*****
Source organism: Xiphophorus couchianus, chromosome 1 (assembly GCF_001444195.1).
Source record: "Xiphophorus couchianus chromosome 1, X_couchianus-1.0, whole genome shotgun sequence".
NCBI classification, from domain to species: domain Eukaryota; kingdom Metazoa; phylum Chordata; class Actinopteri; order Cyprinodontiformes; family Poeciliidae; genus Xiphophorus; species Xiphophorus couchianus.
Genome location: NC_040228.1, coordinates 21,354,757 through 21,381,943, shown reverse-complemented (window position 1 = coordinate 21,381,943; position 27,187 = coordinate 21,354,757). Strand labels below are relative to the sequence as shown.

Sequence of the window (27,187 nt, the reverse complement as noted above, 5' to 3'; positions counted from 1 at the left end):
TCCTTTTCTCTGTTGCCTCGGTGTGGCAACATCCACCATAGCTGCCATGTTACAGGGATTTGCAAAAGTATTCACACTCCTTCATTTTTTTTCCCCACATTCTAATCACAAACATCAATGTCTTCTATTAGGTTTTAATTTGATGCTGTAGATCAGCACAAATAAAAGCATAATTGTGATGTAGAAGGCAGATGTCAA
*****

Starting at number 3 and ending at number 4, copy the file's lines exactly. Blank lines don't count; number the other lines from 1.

NCBI classification, from domain to species: domain Eukaryota; kingdom Metazoa; phylum Chordata; class Actinopteri; order Cyprinodontiformes; family Poeciliidae; genus Xiphophorus; species Xiphophorus couchianus.
Genome location: NC_040228.1, coordinates 21,354,757 through 21,381,943, shown reverse-complemented (window position 1 = coordinate 21,381,943; position 27,187 = coordinate 21,354,757). Strand labels below are relative to the sequence as shown.